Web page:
Dr. Thomas Kersen was an invited speaker at the New Fellow Orientation for the American Sociological Association (ASA) Minority Fellowship Program (MFP), at the ASA Annual Meeting held Aug. 16 in Denver, Colo. The new MFP cohort, the 39th in ASA’s history, is made up of eight promising minority doctoral students from around the country.
Kersen is an assistant professor of sociology in the Department of Criminal Justice and Sociology. He discussed with the new fellows the reasons why he loves sociology and encouraged them to explore why they chose sociology as their field. Kersen gave them a brief overview of Historically Black Colleges and Universities, emphasizing his experience at Jackson State University. He encouraged them to be analytical and critical in their perspectives and to provide a public face to the discipline–a discipline he considered premier in dealing with societal issues. Finally, he stressed the interdisciplinary nature of science and that no one approach can provide all the answers to pressing social problems.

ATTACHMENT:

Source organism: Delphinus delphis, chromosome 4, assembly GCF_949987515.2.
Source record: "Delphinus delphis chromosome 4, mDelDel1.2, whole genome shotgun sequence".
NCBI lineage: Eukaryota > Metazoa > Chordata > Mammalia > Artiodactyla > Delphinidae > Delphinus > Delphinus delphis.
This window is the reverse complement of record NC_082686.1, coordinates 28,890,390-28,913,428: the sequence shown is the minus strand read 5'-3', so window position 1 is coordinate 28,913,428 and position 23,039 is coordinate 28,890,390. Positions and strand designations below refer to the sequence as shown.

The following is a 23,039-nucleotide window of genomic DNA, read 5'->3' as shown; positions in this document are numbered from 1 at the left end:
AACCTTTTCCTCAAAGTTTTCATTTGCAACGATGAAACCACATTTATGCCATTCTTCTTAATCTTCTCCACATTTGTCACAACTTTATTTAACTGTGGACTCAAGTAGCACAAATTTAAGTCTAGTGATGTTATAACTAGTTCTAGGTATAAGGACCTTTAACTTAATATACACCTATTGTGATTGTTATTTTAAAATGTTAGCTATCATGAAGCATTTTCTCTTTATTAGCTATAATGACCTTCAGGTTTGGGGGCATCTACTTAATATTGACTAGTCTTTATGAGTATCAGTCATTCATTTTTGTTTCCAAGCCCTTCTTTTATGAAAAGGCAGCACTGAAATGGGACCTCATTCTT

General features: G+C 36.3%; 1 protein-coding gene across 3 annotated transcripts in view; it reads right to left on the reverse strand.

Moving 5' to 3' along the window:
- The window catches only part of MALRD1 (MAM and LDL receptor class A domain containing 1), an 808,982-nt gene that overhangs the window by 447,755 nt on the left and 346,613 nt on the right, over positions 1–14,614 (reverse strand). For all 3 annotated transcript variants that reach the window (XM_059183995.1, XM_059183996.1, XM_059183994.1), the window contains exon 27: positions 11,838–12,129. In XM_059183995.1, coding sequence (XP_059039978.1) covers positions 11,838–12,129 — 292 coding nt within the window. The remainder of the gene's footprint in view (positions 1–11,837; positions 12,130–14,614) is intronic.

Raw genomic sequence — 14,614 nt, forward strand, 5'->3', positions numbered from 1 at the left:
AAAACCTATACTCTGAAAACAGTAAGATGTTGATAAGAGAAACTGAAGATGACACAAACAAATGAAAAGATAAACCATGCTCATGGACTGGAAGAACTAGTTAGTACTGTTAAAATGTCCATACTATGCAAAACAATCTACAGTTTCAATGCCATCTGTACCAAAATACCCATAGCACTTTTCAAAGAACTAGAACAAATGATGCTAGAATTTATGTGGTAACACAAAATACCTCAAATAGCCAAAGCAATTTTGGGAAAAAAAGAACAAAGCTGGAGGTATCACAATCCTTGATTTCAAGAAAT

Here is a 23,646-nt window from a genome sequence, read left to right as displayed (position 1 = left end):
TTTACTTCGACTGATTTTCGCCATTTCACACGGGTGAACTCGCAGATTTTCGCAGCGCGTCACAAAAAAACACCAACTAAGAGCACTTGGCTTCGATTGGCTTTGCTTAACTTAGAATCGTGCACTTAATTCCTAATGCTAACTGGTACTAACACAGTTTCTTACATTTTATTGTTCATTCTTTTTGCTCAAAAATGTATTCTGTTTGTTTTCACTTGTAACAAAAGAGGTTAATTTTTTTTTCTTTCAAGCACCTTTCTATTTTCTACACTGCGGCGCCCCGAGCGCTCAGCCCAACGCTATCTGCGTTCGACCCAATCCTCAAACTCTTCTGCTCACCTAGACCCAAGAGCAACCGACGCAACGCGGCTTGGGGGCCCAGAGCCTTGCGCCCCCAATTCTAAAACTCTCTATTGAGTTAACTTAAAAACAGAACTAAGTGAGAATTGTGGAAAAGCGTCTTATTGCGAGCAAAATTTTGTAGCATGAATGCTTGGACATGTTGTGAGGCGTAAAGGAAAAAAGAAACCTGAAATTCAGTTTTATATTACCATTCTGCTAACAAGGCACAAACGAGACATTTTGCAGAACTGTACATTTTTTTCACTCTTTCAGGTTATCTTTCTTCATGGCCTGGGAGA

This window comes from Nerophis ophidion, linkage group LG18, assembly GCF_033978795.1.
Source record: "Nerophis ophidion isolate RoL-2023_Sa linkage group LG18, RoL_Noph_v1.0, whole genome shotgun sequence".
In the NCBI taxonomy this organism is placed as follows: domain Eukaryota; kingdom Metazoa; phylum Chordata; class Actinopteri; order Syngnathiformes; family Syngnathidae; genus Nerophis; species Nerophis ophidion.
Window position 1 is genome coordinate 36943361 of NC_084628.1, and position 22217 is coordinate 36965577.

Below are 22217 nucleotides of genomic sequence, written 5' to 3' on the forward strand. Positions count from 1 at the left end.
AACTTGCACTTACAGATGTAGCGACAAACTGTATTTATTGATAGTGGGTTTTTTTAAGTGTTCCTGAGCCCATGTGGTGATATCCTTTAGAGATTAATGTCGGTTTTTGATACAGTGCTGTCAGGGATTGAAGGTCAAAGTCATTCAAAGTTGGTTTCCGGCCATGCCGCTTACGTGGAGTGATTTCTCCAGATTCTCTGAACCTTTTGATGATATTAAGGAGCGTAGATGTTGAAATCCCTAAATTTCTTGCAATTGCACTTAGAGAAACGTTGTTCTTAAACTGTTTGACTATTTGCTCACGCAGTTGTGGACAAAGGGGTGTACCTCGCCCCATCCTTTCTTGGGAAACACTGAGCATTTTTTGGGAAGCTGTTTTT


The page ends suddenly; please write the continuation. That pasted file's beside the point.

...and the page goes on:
Located in the nation’s capital, ASA is “dedicated to advancing sociology as a scientific discipline and profession serving the public good.” It was founded in 1905 and has over 14,000 members. Over 6,000 people attend the conference every year, where hundreds of sessions cover a wide range of topics. This year’s theme was “Real Utopias: Emancipatory Projects, Institutional Designs, and Possible Futures.”
ASA President Erik Olin Wright visited JSU earlier this year.